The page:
There are a lot of alliances. A lot of awards and honors. They tend to blur and, in that process, lose their significance. But the announcement last week that Oak Park was chosen from a competitive field of nearly 300 communities to partner with South Korea and other sustainability organizations on a new smart grid technology project is actually something of a stunner.

The broad strokes of the alliance would use Oak Park’s homes and businesses as a laboratory to find out if solar power technology can not only fuel those buildings but also push excess energy out onto the electrical grid. This would, potentially, move Oak Park buildings in the test effort beyond being sustainable and convert them into energy producers.

And that could change our thoughts on energy use and production in profound ways.

It is not an accident that Oak Park was chosen for this pilot. Village government has worked ceaselessly and creatively to foster a reality and a perception that environmental and energy issues are going to inform a wide range of choices and decisions in this village. The village board and its staff — headed by K.C. Poulos, the sustainability manager — have staked out a position of leadership that is paying off in alliances such as the Korea Smart Grid Institute partnership.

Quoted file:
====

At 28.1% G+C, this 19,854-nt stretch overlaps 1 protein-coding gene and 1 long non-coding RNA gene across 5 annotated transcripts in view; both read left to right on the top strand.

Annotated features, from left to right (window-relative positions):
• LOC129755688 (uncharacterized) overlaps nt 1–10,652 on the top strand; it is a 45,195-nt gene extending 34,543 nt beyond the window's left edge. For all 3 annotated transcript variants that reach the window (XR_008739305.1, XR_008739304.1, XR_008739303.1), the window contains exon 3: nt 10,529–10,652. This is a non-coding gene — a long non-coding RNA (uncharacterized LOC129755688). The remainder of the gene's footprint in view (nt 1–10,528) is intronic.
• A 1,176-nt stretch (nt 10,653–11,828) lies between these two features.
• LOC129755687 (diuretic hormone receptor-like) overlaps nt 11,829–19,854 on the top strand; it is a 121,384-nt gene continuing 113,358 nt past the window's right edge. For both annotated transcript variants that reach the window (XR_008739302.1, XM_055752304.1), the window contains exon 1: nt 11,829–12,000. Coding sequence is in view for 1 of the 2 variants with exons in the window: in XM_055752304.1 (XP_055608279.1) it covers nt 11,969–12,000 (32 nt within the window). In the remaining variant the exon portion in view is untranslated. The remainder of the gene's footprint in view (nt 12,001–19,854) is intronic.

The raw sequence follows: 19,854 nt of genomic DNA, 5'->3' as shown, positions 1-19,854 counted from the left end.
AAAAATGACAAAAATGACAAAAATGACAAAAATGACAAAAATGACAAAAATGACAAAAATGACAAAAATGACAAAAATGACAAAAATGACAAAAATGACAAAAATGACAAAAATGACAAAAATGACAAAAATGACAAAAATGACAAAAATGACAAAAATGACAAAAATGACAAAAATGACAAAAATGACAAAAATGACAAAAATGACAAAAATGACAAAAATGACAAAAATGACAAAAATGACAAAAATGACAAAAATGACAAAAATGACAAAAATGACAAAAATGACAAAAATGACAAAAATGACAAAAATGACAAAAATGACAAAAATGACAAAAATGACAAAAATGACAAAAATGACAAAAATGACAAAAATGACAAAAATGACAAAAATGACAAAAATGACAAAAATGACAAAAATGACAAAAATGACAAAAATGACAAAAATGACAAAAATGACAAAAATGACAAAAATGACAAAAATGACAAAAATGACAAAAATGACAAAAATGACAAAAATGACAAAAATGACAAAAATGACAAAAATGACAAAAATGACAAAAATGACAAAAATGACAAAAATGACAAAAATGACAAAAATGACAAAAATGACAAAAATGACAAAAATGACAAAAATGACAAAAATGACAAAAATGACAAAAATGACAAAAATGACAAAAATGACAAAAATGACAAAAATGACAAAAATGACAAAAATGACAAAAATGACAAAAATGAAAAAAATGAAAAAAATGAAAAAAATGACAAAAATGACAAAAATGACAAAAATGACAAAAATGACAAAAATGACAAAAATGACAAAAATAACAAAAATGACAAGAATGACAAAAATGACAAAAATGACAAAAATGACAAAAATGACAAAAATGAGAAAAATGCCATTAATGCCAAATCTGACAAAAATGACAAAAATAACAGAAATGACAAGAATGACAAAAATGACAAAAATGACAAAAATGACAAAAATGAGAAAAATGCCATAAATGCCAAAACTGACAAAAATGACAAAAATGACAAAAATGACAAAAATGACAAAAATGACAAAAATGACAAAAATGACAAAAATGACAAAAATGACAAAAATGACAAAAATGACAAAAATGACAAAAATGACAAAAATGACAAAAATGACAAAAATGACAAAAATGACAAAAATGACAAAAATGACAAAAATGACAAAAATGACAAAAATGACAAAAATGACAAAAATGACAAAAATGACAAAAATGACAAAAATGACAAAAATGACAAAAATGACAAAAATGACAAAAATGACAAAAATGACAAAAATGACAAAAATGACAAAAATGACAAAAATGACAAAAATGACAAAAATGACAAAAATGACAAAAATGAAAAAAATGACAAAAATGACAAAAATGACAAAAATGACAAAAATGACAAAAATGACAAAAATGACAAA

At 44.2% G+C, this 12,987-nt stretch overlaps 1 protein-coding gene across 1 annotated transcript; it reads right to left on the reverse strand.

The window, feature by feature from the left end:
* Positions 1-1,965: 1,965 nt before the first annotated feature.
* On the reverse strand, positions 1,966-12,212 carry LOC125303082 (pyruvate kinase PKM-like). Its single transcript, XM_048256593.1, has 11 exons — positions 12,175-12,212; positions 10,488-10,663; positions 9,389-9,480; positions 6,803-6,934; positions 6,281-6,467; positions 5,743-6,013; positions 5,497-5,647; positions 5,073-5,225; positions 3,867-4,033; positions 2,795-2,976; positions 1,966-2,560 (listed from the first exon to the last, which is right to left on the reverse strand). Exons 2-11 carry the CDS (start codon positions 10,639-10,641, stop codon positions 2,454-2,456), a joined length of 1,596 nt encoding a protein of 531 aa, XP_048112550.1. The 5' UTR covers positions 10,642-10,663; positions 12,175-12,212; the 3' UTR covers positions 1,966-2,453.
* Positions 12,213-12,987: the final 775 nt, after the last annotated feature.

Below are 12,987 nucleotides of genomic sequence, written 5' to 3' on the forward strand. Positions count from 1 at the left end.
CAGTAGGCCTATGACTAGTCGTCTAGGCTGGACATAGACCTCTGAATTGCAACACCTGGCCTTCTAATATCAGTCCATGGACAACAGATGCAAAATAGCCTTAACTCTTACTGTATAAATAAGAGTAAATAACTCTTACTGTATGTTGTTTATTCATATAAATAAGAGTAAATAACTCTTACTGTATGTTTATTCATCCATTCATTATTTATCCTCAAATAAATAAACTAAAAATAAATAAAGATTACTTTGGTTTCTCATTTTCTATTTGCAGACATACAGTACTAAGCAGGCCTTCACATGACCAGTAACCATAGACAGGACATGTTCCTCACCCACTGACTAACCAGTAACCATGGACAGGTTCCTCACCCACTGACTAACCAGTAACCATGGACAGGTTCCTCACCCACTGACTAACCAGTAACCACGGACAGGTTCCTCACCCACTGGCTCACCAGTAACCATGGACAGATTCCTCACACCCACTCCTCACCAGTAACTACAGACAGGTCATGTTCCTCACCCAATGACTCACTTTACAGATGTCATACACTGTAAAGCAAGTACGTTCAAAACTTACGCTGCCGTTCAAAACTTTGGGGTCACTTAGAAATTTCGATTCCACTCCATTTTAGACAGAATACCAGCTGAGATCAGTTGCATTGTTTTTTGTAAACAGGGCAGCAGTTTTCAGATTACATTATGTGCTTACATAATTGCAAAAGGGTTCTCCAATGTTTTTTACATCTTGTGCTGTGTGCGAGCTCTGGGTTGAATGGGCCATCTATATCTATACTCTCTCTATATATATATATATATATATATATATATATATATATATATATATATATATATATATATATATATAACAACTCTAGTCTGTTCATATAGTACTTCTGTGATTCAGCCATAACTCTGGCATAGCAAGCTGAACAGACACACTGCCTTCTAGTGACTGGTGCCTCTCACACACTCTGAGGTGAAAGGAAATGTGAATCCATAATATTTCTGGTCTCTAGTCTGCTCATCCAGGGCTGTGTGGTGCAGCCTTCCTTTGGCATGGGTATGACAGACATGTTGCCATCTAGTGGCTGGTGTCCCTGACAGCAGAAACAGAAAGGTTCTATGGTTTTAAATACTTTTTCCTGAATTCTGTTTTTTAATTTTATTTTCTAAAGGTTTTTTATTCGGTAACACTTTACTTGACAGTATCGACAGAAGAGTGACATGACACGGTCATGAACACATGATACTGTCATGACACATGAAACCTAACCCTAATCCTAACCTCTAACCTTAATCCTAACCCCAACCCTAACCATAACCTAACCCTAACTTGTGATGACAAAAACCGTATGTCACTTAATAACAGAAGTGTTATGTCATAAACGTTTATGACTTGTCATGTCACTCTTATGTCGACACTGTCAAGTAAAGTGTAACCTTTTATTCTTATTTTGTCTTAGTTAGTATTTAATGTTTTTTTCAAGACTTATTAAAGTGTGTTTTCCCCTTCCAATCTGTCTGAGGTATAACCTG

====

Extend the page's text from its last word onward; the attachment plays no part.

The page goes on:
Here’s another intriguing aspect to the choice of Oak Park by the South Koreans: For nearly 100 years, one of Oak Park’s most defining but seldom discussed virtues is the enormous range of our housing and commercial building stock. From the frame bungalows on the east side of town, to the brick manses northwest, to the 1920s apartment houses and everything in between, this village has a remarkable and most unusual mix of housing. That has served our village well in fostering economic and racial diversity, and now, as this project assesses ways to implement new technology across all types of housing and commercial, Oak Park’s building diversity proves a winner yet again.

 

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